tuples, index method, Python's design

Antoon Pardon apardon at forel.vub.ac.be
Fri Apr 13 09:32:20 CEST 2007

On 2007-04-12, Carsten Haese <carsten at uniqsys.com> wrote:
> On Thu, 2007-04-12 at 14:10 +0000, Antoon Pardon wrote:
>> People are always defending duck-typing in this news group and now python
>> has chosen to choose the option that makes duck-typing more difficult.
> Au contraire! The "inconsistent" behavior of "in" is precisely what
> duck-typing is all about: Making the operator behave in a way that makes
> sense in its context.

No it isn't. Ducktyping is about similar objects using a similar
interface to invoke similar behaviour and getting similar result.

So that if you write a function you don't concern yourself with
the type of the arguments but depend on the similar behaviour.

Suppose someone writes a function that acts on a sequence.
The algorithm used depending on the following invariant.

  i = s.index(e) => s[i] = e

Then this algorithm is no longer guaranteed to work with strings.

On the other hand I subclass list and add a sub method
to check for the argument being a sublist of the object.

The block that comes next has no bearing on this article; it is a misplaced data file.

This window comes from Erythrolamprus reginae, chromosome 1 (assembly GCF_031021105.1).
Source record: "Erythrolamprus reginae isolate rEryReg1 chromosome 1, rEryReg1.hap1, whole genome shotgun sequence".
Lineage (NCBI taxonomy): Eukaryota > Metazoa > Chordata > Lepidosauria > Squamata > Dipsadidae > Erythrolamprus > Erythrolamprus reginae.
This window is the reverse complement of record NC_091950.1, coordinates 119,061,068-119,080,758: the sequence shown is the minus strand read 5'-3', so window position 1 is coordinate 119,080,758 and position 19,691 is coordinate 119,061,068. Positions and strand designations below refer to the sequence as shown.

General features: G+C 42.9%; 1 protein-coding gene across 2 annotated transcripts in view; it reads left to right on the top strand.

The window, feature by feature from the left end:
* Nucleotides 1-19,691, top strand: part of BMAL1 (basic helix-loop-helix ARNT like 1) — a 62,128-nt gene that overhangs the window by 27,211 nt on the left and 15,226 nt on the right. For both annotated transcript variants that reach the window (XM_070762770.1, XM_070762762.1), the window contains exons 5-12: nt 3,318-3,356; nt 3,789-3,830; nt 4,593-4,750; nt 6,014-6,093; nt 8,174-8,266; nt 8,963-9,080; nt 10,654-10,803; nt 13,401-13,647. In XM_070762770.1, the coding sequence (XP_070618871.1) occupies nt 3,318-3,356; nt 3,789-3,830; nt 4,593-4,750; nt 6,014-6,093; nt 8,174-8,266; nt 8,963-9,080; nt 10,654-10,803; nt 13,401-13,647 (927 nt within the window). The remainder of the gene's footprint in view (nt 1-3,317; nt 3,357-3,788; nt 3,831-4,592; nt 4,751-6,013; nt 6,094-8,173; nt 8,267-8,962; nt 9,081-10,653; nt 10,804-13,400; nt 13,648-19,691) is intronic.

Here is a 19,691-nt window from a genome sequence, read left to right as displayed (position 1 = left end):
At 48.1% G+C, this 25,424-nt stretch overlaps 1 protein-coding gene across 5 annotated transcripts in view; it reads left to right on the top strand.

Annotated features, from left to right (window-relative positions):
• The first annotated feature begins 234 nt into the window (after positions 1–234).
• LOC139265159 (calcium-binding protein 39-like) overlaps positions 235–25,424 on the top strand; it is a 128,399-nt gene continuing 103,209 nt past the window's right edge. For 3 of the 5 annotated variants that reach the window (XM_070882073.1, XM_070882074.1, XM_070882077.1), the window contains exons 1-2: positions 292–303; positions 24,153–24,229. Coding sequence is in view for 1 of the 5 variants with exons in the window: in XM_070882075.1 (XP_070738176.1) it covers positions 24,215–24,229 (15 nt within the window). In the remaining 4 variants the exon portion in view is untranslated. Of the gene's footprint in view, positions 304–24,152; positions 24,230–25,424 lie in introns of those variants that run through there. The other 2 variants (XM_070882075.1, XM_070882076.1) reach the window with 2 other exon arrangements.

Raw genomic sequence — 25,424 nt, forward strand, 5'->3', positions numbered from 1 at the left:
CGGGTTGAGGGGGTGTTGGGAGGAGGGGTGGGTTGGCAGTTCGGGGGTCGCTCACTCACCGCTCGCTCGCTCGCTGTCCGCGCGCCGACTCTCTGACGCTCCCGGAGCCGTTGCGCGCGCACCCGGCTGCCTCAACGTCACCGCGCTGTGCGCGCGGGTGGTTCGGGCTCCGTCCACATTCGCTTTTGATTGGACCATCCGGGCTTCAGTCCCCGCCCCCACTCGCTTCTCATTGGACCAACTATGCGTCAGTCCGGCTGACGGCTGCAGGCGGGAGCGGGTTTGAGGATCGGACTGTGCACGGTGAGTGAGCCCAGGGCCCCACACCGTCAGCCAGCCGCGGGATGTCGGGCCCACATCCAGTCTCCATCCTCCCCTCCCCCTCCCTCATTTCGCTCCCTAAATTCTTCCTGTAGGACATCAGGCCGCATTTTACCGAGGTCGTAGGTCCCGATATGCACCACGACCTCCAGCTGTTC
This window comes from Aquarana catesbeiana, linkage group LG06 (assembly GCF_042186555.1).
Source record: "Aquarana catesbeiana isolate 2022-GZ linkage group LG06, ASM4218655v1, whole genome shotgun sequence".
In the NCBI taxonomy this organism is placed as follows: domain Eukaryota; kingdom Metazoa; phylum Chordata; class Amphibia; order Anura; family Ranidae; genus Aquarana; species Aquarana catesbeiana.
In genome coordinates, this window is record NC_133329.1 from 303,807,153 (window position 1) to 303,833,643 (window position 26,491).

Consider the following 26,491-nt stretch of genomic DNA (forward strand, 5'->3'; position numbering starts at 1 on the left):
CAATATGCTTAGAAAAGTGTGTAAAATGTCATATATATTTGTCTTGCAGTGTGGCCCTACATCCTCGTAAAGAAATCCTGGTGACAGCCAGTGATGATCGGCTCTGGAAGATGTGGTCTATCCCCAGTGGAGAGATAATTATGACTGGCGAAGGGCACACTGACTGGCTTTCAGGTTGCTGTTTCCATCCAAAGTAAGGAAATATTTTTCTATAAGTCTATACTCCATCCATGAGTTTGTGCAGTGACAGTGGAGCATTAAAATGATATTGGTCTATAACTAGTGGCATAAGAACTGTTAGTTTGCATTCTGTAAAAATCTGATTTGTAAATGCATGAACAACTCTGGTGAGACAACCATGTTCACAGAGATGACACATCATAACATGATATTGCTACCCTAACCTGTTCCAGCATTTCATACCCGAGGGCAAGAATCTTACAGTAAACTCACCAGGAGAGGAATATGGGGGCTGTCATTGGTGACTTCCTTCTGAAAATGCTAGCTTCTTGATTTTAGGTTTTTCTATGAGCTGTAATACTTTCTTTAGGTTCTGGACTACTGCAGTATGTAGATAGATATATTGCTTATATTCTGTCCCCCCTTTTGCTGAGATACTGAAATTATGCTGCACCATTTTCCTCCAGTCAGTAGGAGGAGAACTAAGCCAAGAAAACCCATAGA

Now I write a function that depends on this functionality.
But although strings have the functionality I can't use
them as argument because the functionality is invoked
in a different way.

> Nobody seems to be complaining about "+" behaving
> "inconsistently" depending on whether you're adding numbers or
> sequences.

You are wrong. I already mentioned problems with it. The
problem is that there are structures that are numbers and
sequences at the same time. So I have a choice. Either I
overload the "+" to get an addition or to get a concatanation.

In the first case I can't trust my structure to work with
functions that expect a general sequence because they
may depend on the fact that "+" concatenates. In the
other case I can't trust my structure to work with
numbers because they may depend on the fact that "+"
behaves like an addition.

Antoon Pardon

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